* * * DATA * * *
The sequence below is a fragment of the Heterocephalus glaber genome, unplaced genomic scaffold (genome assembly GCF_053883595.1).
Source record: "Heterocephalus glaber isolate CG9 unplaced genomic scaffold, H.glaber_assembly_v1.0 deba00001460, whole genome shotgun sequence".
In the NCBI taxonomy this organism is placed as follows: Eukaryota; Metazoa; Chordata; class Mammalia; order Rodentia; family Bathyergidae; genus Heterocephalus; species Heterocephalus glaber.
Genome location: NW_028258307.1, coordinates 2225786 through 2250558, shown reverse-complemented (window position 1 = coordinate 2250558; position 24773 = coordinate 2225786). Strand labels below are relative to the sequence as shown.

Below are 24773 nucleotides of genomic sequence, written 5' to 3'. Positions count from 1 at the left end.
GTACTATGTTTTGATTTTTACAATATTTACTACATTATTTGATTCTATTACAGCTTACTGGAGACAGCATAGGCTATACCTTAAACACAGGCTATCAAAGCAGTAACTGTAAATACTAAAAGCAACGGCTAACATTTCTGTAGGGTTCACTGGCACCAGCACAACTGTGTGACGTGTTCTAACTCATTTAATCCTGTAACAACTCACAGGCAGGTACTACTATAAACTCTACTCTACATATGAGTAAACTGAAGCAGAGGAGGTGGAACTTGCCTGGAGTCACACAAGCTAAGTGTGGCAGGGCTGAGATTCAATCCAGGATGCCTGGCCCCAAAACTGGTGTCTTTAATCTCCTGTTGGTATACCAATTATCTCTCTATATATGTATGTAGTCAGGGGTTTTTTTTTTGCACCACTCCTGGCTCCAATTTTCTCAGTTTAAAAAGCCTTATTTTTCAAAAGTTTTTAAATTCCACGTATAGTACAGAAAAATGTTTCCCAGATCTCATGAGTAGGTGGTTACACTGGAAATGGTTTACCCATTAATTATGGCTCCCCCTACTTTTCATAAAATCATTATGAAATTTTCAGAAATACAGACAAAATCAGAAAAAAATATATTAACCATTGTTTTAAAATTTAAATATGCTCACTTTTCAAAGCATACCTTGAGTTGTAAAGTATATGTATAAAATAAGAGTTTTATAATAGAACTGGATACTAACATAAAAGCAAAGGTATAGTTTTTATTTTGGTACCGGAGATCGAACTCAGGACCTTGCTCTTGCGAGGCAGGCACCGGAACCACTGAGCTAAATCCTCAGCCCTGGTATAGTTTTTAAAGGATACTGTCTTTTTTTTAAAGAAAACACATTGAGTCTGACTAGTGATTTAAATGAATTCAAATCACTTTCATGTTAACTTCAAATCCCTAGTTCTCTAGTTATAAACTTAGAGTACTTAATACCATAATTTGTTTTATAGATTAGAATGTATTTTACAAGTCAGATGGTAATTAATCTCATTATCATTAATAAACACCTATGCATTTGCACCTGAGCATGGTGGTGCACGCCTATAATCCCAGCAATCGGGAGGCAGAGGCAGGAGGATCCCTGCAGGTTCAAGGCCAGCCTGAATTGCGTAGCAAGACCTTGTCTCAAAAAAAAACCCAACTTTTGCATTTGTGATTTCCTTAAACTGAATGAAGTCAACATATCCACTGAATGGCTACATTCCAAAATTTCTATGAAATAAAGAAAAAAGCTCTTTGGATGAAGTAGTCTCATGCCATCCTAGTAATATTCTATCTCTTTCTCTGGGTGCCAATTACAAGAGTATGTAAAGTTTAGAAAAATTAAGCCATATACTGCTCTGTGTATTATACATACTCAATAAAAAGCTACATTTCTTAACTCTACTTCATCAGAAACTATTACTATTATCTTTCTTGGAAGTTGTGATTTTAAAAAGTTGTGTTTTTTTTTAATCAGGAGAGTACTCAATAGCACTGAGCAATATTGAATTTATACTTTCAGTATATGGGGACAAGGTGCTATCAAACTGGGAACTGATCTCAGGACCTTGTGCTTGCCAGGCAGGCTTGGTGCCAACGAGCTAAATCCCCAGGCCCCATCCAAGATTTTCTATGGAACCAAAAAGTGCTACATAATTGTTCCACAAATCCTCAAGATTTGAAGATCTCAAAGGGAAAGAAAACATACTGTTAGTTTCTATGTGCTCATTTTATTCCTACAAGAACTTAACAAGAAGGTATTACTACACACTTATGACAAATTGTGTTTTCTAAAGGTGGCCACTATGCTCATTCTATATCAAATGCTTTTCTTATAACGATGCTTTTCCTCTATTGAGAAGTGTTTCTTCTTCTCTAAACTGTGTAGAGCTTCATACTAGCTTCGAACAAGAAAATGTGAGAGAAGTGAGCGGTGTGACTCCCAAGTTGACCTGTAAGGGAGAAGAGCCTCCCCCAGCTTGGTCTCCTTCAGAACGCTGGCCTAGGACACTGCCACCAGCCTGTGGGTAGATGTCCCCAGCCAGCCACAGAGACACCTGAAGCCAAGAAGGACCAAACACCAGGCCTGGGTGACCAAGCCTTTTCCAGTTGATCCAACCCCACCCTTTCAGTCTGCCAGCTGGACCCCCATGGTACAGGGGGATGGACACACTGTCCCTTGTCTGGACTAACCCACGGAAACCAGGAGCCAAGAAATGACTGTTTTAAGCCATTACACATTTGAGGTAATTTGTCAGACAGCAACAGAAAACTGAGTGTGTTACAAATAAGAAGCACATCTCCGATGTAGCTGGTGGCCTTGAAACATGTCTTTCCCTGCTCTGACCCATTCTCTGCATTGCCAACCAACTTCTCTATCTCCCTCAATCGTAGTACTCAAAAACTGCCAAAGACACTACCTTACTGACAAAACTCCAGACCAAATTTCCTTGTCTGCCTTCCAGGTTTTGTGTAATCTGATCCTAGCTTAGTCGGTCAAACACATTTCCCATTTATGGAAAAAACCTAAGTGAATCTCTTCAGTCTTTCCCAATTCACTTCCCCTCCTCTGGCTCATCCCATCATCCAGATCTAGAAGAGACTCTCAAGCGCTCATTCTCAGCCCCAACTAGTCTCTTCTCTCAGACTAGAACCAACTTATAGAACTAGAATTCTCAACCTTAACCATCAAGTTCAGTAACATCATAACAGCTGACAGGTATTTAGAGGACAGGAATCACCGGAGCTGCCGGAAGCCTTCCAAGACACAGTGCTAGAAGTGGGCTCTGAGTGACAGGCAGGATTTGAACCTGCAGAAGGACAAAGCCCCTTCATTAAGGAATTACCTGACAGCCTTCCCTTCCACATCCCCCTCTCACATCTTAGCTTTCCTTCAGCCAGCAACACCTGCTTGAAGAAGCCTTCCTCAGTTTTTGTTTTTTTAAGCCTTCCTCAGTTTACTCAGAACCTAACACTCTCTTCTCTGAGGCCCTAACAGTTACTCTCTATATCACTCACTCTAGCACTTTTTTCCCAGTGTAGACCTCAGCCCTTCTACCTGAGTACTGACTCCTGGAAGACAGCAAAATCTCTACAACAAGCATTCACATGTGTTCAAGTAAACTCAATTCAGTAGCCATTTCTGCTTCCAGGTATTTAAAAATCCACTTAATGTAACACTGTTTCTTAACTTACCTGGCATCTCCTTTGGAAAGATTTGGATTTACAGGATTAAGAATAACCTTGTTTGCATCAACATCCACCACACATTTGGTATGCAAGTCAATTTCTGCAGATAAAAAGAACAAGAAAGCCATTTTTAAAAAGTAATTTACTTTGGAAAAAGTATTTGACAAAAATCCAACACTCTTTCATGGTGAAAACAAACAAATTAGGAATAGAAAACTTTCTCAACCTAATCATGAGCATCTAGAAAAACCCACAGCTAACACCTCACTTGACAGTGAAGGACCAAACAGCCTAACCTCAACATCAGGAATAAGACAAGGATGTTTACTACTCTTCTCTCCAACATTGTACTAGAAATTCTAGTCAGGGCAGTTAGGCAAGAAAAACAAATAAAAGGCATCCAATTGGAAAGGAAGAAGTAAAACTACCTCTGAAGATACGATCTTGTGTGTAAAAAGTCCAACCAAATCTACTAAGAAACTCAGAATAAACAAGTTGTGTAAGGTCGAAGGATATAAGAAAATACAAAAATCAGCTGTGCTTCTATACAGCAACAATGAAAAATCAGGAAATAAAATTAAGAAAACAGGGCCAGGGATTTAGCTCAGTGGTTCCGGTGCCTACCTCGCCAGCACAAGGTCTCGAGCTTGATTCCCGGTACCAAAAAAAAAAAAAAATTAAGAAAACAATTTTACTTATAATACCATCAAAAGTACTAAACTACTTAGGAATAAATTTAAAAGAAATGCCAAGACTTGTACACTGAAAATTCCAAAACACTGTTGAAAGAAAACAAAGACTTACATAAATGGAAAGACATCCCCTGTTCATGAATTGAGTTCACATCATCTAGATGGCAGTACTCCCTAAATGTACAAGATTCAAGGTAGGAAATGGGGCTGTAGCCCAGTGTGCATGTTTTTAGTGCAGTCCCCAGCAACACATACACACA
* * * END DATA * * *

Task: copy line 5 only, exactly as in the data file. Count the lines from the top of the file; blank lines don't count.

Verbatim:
Below are 24773 nucleotides of genomic sequence, written 5' to 3'. Positions count from 1 at the left end.